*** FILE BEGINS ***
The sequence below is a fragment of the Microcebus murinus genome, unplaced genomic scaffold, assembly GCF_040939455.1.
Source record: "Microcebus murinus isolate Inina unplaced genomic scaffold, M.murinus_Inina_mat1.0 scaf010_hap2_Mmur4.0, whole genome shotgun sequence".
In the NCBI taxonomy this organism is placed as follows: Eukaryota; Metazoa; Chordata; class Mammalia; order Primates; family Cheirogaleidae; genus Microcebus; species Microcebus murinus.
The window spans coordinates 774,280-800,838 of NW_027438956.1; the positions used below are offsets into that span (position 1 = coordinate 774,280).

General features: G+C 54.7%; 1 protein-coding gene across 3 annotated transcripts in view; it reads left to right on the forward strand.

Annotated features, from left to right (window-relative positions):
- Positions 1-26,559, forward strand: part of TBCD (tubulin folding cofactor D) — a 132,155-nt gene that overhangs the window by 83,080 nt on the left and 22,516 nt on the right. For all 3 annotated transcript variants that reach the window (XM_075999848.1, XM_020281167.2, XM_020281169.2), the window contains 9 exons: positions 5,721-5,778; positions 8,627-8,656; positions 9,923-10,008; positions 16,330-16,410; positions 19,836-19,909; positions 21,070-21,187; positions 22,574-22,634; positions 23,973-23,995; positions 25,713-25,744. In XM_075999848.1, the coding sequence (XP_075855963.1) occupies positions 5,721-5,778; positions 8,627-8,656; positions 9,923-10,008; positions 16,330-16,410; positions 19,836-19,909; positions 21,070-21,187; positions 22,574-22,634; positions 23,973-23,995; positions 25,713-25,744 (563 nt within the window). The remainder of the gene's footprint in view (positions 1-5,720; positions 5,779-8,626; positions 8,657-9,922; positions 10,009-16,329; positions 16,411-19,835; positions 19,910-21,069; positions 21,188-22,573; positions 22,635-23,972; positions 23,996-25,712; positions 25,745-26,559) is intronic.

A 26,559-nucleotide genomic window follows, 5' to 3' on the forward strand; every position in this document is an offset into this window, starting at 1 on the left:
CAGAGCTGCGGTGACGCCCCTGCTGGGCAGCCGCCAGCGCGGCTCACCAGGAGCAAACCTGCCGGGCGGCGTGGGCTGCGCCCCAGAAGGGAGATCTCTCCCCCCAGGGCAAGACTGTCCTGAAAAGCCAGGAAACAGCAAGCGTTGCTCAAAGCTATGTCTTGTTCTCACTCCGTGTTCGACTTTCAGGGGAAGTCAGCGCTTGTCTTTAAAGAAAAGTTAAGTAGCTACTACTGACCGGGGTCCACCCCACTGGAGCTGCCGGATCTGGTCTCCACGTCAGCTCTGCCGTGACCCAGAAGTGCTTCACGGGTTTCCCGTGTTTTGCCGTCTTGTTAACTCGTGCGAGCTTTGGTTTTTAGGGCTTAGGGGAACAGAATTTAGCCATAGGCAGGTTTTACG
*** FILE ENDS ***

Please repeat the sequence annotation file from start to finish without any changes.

The sequence below is a fragment of the Microcebus murinus genome, unplaced genomic scaffold, assembly GCF_040939455.1.
Source record: "Microcebus murinus isolate Inina unplaced genomic scaffold, M.murinus_Inina_mat1.0 scaf010_hap2_Mmur4.0, whole genome shotgun sequence".
In the NCBI taxonomy this organism is placed as follows: Eukaryota; Metazoa; Chordata; class Mammalia; order Primates; family Cheirogaleidae; genus Microcebus; species Microcebus murinus.
The window spans coordinates 774,280-800,838 of NW_027438956.1; the positions used below are offsets into that span (position 1 = coordinate 774,280).

General features: G+C 54.7%; 1 protein-coding gene across 3 annotated transcripts in view; it reads left to right on the forward strand.

Annotated features, from left to right (window-relative positions):
- Positions 1-26,559, forward strand: part of TBCD (tubulin folding cofactor D) — a 132,155-nt gene that overhangs the window by 83,080 nt on the left and 22,516 nt on the right. For all 3 annotated transcript variants that reach the window (XM_075999848.1, XM_020281167.2, XM_020281169.2), the window contains 9 exons: positions 5,721-5,778; positions 8,627-8,656; positions 9,923-10,008; positions 16,330-16,410; positions 19,836-19,909; positions 21,070-21,187; positions 22,574-22,634; positions 23,973-23,995; positions 25,713-25,744. In XM_075999848.1, the coding sequence (XP_075855963.1) occupies positions 5,721-5,778; positions 8,627-8,656; positions 9,923-10,008; positions 16,330-16,410; positions 19,836-19,909; positions 21,070-21,187; positions 22,574-22,634; positions 23,973-23,995; positions 25,713-25,744 (563 nt within the window). The remainder of the gene's footprint in view (positions 1-5,720; positions 5,779-8,626; positions 8,657-9,922; positions 10,009-16,329; positions 16,411-19,835; positions 19,910-21,069; positions 21,188-22,573; positions 22,635-23,972; positions 23,996-25,712; positions 25,745-26,559) is intronic.

A 26,559-nucleotide genomic window follows, 5' to 3' on the forward strand; every position in this document is an offset into this window, starting at 1 on the left:
CAGAGCTGCGGTGACGCCCCTGCTGGGCAGCCGCCAGCGCGGCTCACCAGGAGCAAACCTGCCGGGCGGCGTGGGCTGCGCCCCAGAAGGGAGATCTCTCCCCCCAGGGCAAGACTGTCCTGAAAAGCCAGGAAACAGCAAGCGTTGCTCAAAGCTATGTCTTGTTCTCACTCCGTGTTCGACTTTCAGGGGAAGTCAGCGCTTGTCTTTAAAGAAAAGTTAAGTAGCTACTACTGACCGGGGTCCACCCCACTGGAGCTGCCGGATCTGGTCTCCACGTCAGCTCTGCCGTGACCCAGAAGTGCTTCACGGGTTTCCCGTGTTTTGCCGTCTTGTTAACTCGTGCGAGCTTTGGTTTTTAGGGCTTAGGGGAACAGAATTTAGCCATAGGCAGGTTTTACG